Harald Tveit Alvestrand wrote:
I thought it would make sense for me to mention a few things I have
regarded as "obvious" in this discussion - just to make sure nobody comes
along later and says "you can't draw a conclusion based on that - while I
agree with you, there might be others who don't" or something like that.
Clarity is good.
It is very hard to state these things in a way where nobody can quibble
with the formulations, but I will try anyway.
1 - The IETF exists, and it is the IETF community.
Even though we have carefully avoided defining its boundaries, I believe
that we all believe that the IETF exists.
Well at the functional level I agree, but at the legal/political level it is
clear that the IETF doesn't exist. Historically this has been intentional,
but it creates the side effect in these discussions that 'The IETF' is not
in any position to enter into a recognized business relationship or
contract. The entire discussion about incorporating the IETF vs. an entity
to manage the administration functions is wrapped tightly around this
And it's obvious that if the
people who do the technical work leave, the IETF is nothing.
So the IETF is the community.
This point can not be overstated. There is no way to 'take over the IETF'
because there is nothing of explicit value, and if the community decides
outside organizations are gaining undue influence they can simply take the
work elsewhere leaving nothing behind.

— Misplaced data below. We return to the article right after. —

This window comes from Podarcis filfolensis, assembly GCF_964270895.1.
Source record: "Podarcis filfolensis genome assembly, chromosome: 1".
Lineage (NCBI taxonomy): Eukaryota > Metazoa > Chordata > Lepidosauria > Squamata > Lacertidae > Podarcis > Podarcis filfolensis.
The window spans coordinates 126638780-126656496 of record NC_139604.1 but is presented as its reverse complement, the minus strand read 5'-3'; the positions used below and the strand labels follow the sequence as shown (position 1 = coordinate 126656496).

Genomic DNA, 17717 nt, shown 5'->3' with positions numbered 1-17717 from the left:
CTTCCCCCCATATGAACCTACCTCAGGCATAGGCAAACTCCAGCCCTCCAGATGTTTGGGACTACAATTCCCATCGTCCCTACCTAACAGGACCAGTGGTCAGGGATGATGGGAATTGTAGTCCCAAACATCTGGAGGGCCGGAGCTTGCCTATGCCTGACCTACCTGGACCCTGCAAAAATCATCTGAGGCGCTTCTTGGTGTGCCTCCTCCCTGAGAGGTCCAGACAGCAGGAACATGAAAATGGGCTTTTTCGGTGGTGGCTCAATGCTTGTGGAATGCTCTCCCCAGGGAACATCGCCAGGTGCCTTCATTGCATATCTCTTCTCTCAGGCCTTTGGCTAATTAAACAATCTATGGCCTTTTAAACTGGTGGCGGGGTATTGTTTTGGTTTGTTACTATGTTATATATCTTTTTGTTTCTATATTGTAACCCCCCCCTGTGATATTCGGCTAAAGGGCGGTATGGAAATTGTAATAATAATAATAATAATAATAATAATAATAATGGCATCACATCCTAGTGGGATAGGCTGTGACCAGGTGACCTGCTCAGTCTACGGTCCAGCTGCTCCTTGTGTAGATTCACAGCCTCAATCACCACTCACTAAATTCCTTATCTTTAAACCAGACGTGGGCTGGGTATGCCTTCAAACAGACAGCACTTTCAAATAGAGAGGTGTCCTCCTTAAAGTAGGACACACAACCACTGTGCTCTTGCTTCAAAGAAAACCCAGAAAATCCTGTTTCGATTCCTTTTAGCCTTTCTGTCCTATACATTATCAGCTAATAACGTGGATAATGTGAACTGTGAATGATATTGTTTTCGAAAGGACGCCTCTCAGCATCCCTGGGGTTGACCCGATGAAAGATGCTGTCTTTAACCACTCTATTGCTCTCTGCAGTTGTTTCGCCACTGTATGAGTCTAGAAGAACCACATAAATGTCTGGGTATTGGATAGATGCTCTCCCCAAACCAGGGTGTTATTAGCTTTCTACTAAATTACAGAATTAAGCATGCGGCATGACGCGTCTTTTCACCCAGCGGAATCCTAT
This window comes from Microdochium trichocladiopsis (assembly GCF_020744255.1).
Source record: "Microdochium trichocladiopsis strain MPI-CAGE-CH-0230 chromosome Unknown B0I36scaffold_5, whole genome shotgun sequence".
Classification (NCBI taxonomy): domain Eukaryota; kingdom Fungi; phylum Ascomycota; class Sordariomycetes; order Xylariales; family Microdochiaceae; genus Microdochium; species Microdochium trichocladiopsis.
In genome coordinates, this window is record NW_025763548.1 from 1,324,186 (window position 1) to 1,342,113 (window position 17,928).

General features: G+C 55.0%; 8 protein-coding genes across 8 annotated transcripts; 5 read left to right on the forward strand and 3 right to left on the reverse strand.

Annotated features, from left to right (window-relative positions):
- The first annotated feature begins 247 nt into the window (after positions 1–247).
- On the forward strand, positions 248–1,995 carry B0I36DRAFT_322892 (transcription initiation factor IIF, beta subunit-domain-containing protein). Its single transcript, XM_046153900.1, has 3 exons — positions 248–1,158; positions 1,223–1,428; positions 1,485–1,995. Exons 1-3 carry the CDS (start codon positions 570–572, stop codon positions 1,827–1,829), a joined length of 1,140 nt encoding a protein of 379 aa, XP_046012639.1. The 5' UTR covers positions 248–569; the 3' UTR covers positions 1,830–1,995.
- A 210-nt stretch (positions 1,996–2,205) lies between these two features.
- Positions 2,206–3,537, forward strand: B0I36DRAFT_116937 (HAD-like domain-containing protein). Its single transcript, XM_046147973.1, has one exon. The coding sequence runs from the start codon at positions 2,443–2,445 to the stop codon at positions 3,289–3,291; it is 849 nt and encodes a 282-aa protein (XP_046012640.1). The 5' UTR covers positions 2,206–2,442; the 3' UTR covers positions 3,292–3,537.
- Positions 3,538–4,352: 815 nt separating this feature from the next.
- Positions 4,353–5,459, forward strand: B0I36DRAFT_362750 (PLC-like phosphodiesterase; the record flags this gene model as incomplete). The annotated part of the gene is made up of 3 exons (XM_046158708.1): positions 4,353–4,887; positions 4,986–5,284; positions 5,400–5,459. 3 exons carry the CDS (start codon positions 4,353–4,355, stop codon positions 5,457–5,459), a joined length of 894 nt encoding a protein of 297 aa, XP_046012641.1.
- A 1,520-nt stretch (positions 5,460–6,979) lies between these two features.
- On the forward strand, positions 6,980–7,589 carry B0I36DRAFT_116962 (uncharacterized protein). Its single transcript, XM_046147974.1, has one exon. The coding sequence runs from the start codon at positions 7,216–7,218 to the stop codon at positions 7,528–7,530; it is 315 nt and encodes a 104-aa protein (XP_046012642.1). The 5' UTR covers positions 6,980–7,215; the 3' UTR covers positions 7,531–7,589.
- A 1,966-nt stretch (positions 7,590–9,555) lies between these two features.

2 - The IETF leadership is the IESG and IAB.
Some jobs are clearly given to the IESG in our documents; other jobs are
clearly given to the IAB. Some jobs are not mentioned at all.
As part of the process of change, the community may select other people or
create new bodies for other types of leadership.
And the IAB and IESG has to be in a continuing dialogue with the community
in order to figure out what the right things to do are.
But there is at present no other leadership function selected by the
The Working Group chairs are a functional leadership, but they are not
selected by the wider community so I guess your definition is still intact.
3 - The community has accepted the problem description and principles laid
out in RFC 3716.
The most common reaction I have had from people who have read RFC 3716 is
"it's obvious, now that you say it". And it would be hard for anyone who
reads the IETF list or the IETF-announce list, or the most recent
plenaries, to be completely unaware of its existence, or that we are
further work on its conclusions.
Well the document blames the external relationships for the ambiguity, when
in fact it is the explicit lack of formality in the IETF definition that is
the root of those problems. In particular 3.1.3 is not technically possible
as written because there is no entity for the supporting organization to
enter into a contract with. To be clear, I am not arguing for incorporating
the IETF because I think there is substantial value in the ambiguity that
MUST NOT be lost. I am simply pointing out that the language being used in
the discussion is biased around the false assumption in (1) above, and
should be tempered appropriately.
So - if there was significant disagreement with its conclusions - I'd have
expected to hear that before now.
As I said - I *think* these things are fairly obvious. But it might still
be reasonable to check that other people agree.
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